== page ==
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MIT launches new data privacy-focused initiative

Future of Data, Trust, and Privacy initiative aims to address AI-driven analytics and changing attitudes about personal data.
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The new initiative will focus on topics such as database systems, applied cryptography, AI and machine learning, and human-computer interaction.
Photo courtesy of MIT CSAIL.

Strategic use of data is vital for progress in science, commerce, and even politics, but at the same time, citizens are demanding more responsible, respectful use of personal data. Internet users have never felt more helpless about how their data are being used: Surveys show that the vast majority of U.S. adults feel that they have little to no control over the data that the government and private companies collect about them. In response to these concerns, new privacy laws are being enacted in Europe, California, Virginia, and elsewhere around the world.

To conduct more-focused research and analysis of these issues, last week MIT launched a new initiative to bring state-of-the-art computer science research together with public policy expertise and engagement.

Launched on April 6, the MIT Future of Data, Trust, and Privacy initiative (FOD) will involve collaboration between experts specializing in five distinct technical areas:

  • database systems
  • applied cryptography
  • AI and machine learning
  • data portability and new information architectures; and
  • human-computer interaction.

In addition to technical research, FOD will provide forums for dialogue amongst MIT researchers, policymakers, and industry consortium members, with a structure similar to MIT’s 2019 AI Policy Congress, which included members of the Organization for Economic Cooperation and Development. 

Future of Data: Law, Technology and Policy

FOD is a collaboration between MIT’s Computer Science and Artificial Intelligence Laboratory (CSAIL) and the MIT Internet Policy Research Initiative (IPRI). Co-director Daniel Weitzner is both a researcher at CSAIL and founding director of IPRI, and previously served as the White House deputy CTO under President Obama.

Weitzner says that one of the larger goals is to reduce the cycle time between the development of new policies and new software systems. He also hopes to work with industry to develop new privacy-preserving tools and to help steer conversations focused on “shaping the future of data governance.”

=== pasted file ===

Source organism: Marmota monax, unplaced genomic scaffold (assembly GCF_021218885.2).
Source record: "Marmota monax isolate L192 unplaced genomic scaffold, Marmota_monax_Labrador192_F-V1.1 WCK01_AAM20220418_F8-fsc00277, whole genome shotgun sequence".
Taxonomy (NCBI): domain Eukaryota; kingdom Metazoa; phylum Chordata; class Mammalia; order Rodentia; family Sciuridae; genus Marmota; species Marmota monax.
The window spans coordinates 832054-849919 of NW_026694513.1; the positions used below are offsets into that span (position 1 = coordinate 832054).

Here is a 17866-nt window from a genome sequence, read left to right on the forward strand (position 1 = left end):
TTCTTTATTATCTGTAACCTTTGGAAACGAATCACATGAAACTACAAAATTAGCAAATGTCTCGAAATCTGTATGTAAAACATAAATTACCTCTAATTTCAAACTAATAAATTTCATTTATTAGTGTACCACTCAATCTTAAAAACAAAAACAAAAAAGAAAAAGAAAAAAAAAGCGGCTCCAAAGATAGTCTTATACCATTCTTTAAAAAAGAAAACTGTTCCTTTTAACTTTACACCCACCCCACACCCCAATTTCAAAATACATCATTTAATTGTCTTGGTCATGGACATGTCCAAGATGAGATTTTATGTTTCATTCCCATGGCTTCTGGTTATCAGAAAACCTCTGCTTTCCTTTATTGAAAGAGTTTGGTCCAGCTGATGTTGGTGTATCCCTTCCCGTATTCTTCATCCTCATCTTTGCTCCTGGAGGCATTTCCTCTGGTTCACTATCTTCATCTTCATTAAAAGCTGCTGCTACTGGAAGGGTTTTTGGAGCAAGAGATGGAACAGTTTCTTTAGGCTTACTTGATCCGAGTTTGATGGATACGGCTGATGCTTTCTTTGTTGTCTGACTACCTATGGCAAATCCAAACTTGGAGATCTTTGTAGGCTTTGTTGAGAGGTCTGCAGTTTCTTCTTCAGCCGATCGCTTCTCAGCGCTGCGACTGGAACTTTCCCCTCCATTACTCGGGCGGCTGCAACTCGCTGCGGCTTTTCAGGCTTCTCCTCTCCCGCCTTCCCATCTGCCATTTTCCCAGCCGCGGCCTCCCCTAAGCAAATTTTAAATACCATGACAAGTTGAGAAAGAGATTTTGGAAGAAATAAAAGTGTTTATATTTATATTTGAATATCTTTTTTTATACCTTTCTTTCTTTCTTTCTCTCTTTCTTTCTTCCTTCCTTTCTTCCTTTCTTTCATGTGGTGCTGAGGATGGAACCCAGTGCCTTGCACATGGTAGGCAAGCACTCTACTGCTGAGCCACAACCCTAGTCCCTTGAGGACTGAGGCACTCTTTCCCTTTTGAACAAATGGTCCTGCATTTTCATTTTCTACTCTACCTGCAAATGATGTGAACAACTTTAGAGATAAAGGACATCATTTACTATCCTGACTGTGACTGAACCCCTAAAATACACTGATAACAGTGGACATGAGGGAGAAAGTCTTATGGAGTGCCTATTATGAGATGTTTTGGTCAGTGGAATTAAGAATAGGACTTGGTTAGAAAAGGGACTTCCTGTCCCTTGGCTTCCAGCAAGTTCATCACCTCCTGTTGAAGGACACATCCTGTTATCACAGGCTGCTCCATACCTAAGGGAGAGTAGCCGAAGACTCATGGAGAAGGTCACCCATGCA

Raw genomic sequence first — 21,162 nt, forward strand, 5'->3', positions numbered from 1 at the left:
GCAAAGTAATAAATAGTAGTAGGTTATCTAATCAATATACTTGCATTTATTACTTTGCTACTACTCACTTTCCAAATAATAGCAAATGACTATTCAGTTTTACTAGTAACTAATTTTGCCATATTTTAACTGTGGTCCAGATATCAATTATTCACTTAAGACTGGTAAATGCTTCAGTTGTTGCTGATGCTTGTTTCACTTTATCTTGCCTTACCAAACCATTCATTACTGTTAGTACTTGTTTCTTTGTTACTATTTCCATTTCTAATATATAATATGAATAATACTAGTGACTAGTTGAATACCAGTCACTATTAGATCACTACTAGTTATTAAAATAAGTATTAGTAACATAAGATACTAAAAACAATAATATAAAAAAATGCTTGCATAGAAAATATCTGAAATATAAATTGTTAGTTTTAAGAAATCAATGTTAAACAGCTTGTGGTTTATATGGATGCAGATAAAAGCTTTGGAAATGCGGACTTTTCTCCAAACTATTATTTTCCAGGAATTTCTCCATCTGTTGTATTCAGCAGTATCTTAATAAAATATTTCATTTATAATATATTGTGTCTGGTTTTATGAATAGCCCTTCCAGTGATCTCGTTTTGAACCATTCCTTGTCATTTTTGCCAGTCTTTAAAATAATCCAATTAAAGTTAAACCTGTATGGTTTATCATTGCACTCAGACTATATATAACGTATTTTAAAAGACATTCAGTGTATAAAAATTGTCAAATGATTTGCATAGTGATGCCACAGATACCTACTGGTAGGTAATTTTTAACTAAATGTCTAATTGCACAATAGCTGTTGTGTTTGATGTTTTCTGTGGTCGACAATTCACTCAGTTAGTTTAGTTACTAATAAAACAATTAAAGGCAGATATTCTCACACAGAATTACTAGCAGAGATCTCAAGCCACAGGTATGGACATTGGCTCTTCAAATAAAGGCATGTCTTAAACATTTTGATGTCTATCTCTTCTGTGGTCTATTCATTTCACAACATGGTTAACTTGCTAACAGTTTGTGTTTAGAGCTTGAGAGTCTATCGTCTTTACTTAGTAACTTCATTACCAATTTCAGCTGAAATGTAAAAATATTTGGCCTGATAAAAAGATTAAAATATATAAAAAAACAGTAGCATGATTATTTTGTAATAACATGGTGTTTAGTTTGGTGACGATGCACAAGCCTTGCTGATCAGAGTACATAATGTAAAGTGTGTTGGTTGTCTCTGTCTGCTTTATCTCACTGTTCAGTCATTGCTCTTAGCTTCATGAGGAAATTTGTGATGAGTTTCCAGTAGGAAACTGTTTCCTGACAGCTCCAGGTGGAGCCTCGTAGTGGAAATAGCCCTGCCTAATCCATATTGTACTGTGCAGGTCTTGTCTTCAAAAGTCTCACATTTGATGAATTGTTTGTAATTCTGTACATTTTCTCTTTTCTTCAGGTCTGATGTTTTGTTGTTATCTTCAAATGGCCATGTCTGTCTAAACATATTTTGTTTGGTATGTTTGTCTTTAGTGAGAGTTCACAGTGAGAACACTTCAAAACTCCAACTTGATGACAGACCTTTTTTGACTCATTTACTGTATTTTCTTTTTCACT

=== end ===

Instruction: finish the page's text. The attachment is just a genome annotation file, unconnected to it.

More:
Founding member companies include American Family Insurance, Capital One, and MassMutual. Initiative Co-director Srini Devadas, a professor at MIT, says that the effort will draw on expertise across MIT in the fields of cryptography, machine learning, systems security, and public policy.

“The goal is to solve challenging problems of collaborative data analytics and machine learning where sharing data provides significant benefit to all participants, while also preserving strong privacy protections,” says Devadas.

At the launch event, CSAIL Director Daniela Rus cited MIT’s long history of work in the privacy space, from foundational work on cryptography, to IPRI and the Trust:Data Consortium, which has created tools and architectures that foster the development of a secure internet-based network of trusted data.

Member companies stressed the benefits they see in being part of this initiative as not only helping navigate a changing policy landscape but also developing technical tools to help manage the new policies, laws, and regulations more efficiently. Speaking at the launch were MassMutual’s Head of Data Adam Fox, Capital One’s Machine Learning Research Director Bayan Bruss, and American Family Insurance’s Enterprise Chief Data Officer Brad Burke.

Companies interested in participating in the new initiative can visit the CSAIL site for more information.

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